Israeli scientists have successfully retrieved eggs from ovaries that had been frozen, thawed and transplanted in sheep in a project that could provide new hope for infertile women.
Researchers at the Institute of Animal Science, Agriculture Research Organization in Bet Dagan, said on Thursday that the research showed it was possible to restore ovarian function following a transplant in a large animal.
They now hope to test the technique in humans.
“This approach could revolutionize the field of cryopreservation (freezing) for diverse human applications, such as organ transplants, as well as helping women who face the loss of their fertility,” said Dr. Amir Arav, the head of the research team.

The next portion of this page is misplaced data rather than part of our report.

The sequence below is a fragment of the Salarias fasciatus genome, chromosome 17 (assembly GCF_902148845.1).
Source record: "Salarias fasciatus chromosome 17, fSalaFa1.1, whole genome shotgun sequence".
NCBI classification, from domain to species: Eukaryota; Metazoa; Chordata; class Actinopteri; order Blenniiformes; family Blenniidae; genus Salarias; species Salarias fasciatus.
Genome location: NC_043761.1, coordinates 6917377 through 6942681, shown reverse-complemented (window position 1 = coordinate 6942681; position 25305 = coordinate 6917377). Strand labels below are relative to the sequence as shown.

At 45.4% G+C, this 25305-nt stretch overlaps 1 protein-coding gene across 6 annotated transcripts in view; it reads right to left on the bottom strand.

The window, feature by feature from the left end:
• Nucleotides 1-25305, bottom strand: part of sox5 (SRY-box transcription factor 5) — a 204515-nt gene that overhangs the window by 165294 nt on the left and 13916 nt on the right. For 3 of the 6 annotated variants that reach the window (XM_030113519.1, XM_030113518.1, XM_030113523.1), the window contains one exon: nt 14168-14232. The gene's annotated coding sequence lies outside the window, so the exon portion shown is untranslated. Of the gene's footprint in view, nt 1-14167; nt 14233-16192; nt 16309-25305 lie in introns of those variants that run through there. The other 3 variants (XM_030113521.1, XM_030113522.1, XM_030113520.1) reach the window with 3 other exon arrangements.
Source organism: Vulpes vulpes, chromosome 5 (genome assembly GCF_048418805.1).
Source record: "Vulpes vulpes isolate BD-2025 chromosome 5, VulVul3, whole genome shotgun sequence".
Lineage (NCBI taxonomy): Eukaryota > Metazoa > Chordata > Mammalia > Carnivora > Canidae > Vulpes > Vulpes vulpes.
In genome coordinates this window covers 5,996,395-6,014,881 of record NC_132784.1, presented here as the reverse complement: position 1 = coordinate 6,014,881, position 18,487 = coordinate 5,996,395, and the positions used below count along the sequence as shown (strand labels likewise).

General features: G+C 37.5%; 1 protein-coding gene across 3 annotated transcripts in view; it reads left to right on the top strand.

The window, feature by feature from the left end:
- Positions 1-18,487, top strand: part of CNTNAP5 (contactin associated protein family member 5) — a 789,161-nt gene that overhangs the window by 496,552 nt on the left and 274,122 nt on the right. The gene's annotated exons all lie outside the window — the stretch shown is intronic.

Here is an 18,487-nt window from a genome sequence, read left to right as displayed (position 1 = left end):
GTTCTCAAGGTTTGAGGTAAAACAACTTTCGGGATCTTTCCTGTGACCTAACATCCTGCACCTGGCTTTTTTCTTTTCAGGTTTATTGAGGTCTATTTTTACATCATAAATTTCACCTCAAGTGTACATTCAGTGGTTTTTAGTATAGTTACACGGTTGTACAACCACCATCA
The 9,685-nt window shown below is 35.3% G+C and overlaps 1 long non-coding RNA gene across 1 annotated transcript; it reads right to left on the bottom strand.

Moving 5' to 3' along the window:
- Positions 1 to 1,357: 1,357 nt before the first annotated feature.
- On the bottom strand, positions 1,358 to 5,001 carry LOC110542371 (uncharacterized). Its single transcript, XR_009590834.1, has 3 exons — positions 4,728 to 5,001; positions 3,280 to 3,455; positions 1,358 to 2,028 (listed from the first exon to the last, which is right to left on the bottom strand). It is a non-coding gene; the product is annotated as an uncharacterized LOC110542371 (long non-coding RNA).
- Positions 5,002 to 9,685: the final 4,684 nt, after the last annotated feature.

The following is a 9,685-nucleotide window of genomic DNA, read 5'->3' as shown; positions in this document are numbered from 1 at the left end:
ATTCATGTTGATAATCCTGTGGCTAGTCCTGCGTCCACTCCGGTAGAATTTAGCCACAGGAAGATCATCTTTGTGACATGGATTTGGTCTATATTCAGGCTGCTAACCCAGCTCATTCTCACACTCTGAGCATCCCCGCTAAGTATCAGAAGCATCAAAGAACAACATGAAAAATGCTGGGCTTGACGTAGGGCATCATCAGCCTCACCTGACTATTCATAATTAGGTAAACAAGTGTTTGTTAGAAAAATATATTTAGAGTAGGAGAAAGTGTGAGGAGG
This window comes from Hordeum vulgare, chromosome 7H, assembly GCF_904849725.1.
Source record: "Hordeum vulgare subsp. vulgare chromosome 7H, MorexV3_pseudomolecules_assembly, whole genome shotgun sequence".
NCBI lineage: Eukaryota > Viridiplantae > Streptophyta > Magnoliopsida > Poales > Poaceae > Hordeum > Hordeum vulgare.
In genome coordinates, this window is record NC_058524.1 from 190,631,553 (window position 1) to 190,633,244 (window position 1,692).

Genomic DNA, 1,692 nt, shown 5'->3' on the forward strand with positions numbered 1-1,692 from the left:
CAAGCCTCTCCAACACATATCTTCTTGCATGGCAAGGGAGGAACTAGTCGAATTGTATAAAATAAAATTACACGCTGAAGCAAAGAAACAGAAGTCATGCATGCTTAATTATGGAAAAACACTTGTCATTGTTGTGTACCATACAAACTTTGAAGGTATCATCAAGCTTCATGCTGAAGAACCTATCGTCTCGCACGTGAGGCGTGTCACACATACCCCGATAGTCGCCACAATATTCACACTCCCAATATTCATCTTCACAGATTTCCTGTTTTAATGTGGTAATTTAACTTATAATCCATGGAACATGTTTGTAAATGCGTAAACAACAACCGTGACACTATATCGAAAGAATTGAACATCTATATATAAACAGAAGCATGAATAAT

The technique could help young cancer patients whose fertility could be damaged by treatments such as radiotherapy, chemotherapy and radical surgery which can cause premature menopause and infertility.
If the ovary is removed and frozen before the treatment begins and transplanted afterwards patients may still be able to use their own eggs to have children.
Two babies have been born after fertility had been restored following transplants with thawed ovarian tissue but Arav said it was a delicate procedure and severe bleeding could occur.
Earlier attempts at transplanting whole ovaries, which had not been frozen or thawed, in women had failed.